Green Street

Another highlight of the Edinburgh Film Festival for me, and one that I actually paid to see! Starring Elijah Wood, Green Street (or Hooligans for those folks who don’t know what Green Street is, including me!) is a film about English Football Hooliganism, mainly between the West Ham and the Millwall Firms (Gangs).

Gritty, violent, stylish, but in no way does it glorify the lifestyle. The bad is shown to so heavily outweigh the good, and when people fight they get hurt. There’s not that much good to be seen in the movie, but it is a very good movie, and I would think something which captures the feelings and beliefs of these groups of people very well.


The opening fight scene is pretty harsh, and I have to say the only “enjoyable” fight scene of the film. Now by enjoyable, I mean in a Hollywood entertainment sense, because the violence in this movie is so real, you don’t want to think that it fits the standard Hollywood template of violence and glorify it in anyway, however this scene does slightly, and perhaps to grab the audience because hereafter you’ll be shocked and uneasy.

The second fight scene of the movie deserves pointing out as well, because it combines some great filming effects and camera work to provide a different look to a scene shot so many times before. It’s handheld and close up, and these things are not my particular favourite in Hollywood fight scenes, because you miss so much you have to end up guessing what’s happening, I wish they’d look more to Asian movie makers on how to do this right. However the style in this scene comes through with the use of a couple of effects which make the whole fight seem quite surreal, perhaps how the main character views it. It really gave some excitement and confusion to the scene, yet keeping the feeling of violence very real, and very nasty.

Now, onto perhaps two of the most controversial parts of the movie, and no, I’ve already talked about the fighting and that’s not one of them. Firstly the casting of Elijah Wood as the American who discovers this world of Football Firms. Many people are saying that he just doesn’t suit the movie, that he’s totally out of place, well I agree but only to a point. Yes, for most of the film he’s out of place, his laughing moments seem awkward, like those moments when you tell a joke and your foreign friend doesn’t catch it but laughs anyway because everyone else does. You see, I think perhaps he is supposed to be looking totally out of place and awkward here, I mean he’s come from Harvard and is a Journalist, why would that make him feel easy in amongst UK organised Football Hooligans?

He has redemption though, in the final act of the film he faces a tough decision, and I really do believe it’s from this point on that he comes into his element and gives a very good performance. Still, there is that stigma associated with his most famous role to date, and it’s very prominent here. The “fish out of water” style and awkwardness is also easily taken as bad acting, that said I could be wrong and it could actually be bad acting!

The second controversial part of the movie is something that perhaps only people in the UK will grab, Charlie Hunnam‘s accent. His cockney accent is pretty bad, there are moments when he settles into it, but there is a distinct feeling that he’s over pronunciating much of what he’s saying, particularly the Cockney inflections.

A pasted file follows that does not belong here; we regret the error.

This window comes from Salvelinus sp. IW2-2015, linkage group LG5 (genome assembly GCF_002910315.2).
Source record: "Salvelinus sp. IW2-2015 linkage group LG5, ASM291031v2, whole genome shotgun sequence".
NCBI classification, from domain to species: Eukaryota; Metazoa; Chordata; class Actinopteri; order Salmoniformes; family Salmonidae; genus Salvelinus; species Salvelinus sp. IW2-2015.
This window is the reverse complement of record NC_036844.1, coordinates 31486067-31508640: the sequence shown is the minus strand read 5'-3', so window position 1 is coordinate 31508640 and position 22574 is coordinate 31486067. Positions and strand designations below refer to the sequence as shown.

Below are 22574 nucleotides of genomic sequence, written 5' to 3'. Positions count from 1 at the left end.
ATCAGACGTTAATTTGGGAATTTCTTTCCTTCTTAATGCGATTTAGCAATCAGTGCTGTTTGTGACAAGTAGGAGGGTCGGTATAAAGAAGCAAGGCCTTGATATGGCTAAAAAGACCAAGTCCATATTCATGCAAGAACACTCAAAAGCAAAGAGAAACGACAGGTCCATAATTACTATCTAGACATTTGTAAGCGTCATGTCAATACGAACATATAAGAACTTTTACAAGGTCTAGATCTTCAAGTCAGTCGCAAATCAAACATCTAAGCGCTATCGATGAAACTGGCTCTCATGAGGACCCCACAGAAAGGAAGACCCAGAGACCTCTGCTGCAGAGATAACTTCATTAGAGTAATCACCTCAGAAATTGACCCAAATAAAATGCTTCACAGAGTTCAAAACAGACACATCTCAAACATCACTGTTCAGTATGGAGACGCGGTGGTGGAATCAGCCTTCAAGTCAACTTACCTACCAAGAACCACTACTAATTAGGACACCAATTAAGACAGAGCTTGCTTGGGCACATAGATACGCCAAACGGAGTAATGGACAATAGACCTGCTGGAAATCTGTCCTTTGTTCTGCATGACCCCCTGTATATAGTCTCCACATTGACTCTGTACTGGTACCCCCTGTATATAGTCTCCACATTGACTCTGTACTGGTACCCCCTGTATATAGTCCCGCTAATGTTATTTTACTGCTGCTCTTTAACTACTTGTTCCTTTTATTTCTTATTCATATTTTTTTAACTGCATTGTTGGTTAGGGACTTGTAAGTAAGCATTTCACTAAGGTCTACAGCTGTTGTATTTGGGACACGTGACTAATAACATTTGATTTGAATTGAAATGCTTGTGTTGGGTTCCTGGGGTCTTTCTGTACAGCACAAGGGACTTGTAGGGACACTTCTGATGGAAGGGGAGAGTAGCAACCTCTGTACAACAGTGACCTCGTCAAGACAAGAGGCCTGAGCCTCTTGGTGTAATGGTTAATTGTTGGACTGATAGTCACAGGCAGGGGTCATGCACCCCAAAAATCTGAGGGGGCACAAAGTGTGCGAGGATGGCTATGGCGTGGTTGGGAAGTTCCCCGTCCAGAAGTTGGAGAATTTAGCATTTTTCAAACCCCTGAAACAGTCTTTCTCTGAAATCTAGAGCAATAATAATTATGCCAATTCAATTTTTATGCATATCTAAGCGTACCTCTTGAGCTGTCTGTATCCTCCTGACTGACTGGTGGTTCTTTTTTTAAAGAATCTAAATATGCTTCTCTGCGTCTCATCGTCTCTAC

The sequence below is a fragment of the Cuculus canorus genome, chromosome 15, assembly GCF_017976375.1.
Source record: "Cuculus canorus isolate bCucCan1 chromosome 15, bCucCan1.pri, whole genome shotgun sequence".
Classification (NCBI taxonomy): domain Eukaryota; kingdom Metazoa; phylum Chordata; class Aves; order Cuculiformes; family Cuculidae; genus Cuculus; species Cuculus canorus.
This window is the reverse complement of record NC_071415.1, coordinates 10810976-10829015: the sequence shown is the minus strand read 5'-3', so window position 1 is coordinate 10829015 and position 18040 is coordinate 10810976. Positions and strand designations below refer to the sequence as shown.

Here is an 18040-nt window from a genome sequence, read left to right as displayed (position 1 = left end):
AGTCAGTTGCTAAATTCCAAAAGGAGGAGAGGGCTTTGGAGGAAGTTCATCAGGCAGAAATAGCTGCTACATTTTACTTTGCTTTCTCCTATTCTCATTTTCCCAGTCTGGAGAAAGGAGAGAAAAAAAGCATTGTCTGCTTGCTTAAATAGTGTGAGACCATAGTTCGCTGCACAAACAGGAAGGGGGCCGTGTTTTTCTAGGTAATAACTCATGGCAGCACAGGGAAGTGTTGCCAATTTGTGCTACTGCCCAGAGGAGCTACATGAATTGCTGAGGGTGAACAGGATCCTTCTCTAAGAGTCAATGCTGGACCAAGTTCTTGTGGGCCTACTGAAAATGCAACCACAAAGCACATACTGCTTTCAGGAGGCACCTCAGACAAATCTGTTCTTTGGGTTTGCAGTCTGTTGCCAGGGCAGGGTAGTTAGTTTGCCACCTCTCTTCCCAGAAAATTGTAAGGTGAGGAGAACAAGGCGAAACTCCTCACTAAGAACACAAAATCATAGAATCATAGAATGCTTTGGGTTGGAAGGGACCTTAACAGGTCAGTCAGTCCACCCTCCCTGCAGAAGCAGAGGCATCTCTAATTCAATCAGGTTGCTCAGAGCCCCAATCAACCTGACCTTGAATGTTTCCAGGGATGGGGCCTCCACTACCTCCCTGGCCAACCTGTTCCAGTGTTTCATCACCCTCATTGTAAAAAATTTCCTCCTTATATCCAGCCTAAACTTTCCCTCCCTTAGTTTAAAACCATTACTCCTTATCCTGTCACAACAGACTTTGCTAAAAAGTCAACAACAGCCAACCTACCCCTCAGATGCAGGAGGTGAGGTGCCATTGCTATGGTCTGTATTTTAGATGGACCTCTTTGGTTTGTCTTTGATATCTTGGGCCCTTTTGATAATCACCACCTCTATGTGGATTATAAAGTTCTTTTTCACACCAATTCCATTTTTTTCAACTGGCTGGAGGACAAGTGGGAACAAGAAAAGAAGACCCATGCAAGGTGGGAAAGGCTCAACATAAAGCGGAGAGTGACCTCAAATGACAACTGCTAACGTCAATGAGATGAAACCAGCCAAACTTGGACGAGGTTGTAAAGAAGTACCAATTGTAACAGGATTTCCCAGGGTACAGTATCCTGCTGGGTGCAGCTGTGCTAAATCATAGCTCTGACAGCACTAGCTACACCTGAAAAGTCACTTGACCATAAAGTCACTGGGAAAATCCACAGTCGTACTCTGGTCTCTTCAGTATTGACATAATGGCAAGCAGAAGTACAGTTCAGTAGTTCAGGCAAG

However, putting the accent to the side his performance is really good and very convincing, when you see him give an order, take control of a situation or in the midst of a fight, you believe who he is 100%. Without a doubt he appears strong and single minded, and a very violent character.

Yet for me, it’s Leo Gregory that steals the screen. His performance as Bover is totally immersive and you’re drawn to him on screen. If I remember Lexi Alexander, the Director and Writer, introduced him at the Q&A after the EIFF premiere as the UK’s answer to Sean Penn, and you can see why. He has all those qualities that draw you to Penn. Let’s hope he’s recognised for it.

Both Marc Warren and Claire Forlani are just as convincing and give strong performances, I’ve always liked Warren as an actor and Forlani is a new find for me. These two have a good chemistry, although not all that you’d expect from a married couple, Forlani gives an emotional performance.

Geoff Bell as Hatcher, the leader of the Millwall Firm, is a true psycho. Totally broken and void of the understanding of morals, you can see he’s consumed by complete hatred and anger. He just seemed such a real character and a truly scary man!

The ideas of retribution, morals and karma are very strong throughout this movie. It’s an example of how good the script is when you can understand the allure of the Firm for the character of Buckner, as well as see and understand the bonding between the members. It does a lot for the audience to help them understand the reasoning behind it all, and this is where I think the controversy for Hollywood lies. These are the parts that can be viewed as portraying a positive light on the Football Firms rather than the actual fighting, and it’s not hard to see that. Yet I do think it’s balanced by the retribution and karmic endings shown.

Overall a strong movie, although Wood’s casting is very unusual and seems quite awkward during the first two acts of the film, coupled with the poor accent of the lead Englishman and there lie the negative aspects. The story, portrayal of the Firms and the violence itself all give for a strong and hard hitting movie, although perhaps more attractive to a British audience.

IMDB UK movie details

My voting history on UK IMDB

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